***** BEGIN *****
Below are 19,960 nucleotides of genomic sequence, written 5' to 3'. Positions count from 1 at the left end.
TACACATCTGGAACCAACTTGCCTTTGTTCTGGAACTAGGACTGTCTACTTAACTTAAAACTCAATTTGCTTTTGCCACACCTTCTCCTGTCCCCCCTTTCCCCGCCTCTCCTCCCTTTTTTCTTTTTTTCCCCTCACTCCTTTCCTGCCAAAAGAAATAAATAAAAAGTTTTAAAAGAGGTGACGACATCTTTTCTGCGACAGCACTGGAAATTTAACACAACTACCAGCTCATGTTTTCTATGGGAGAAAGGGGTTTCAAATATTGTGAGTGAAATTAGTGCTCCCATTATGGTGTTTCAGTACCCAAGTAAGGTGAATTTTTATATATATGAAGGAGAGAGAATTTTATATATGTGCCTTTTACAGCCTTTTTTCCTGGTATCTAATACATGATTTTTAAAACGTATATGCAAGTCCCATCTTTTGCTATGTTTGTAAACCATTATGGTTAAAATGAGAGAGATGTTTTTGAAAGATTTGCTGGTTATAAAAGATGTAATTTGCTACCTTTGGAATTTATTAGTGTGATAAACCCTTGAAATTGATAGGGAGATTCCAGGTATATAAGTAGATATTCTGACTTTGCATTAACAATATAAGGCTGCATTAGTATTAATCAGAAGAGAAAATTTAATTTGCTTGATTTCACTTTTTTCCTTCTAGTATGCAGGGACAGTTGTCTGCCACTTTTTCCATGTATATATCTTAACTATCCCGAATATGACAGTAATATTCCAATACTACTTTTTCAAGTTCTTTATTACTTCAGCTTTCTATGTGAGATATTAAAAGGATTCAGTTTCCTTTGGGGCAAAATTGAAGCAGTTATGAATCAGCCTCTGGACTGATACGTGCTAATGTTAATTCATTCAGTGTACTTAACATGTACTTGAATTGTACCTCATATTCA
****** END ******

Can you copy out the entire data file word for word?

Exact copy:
Below are 19,960 nucleotides of genomic sequence, written 5' to 3'. Positions count from 1 at the left end.
TACACATCTGGAACCAACTTGCCTTTGTTCTGGAACTAGGACTGTCTACTTAACTTAAAACTCAATTTGCTTTTGCCACACCTTCTCCTGTCCCCCCTTTCCCCGCCTCTCCTCCCTTTTTTCTTTTTTTCCCCTCACTCCTTTCCTGCCAAAAGAAATAAATAAAAAGTTTTAAAAGAGGTGACGACATCTTTTCTGCGACAGCACTGGAAATTTAACACAACTACCAGCTCATGTTTTCTATGGGAGAAAGGGGTTTCAAATATTGTGAGTGAAATTAGTGCTCCCATTATGGTGTTTCAGTACCCAAGTAAGGTGAATTTTTATATATATGAAGGAGAGAGAATTTTATATATGTGCCTTTTACAGCCTTTTTTCCTGGTATCTAATACATGATTTTTAAAACGTATATGCAAGTCCCATCTTTTGCTATGTTTGTAAACCATTATGGTTAAAATGAGAGAGATGTTTTTGAAAGATTTGCTGGTTATAAAAGATGTAATTTGCTACCTTTGGAATTTATTAGTGTGATAAACCCTTGAAATTGATAGGGAGATTCCAGGTATATAAGTAGATATTCTGACTTTGCATTAACAATATAAGGCTGCATTAGTATTAATCAGAAGAGAAAATTTAATTTGCTTGATTTCACTTTTTTCCTTCTAGTATGCAGGGACAGTTGTCTGCCACTTTTTCCATGTATATATCTTAACTATCCCGAATATGACAGTAATATTCCAATACTACTTTTTCAAGTTCTTTATTACTTCAGCTTTCTATGTGAGATATTAAAAGGATTCAGTTTCCTTTGGGGCAAAATTGAAGCAGTTATGAATCAGCCTCTGGACTGATACGTGCTAATGTTAATTCATTCAGTGTACTTAACATGTACTTGAATTGTACCTCATATTCA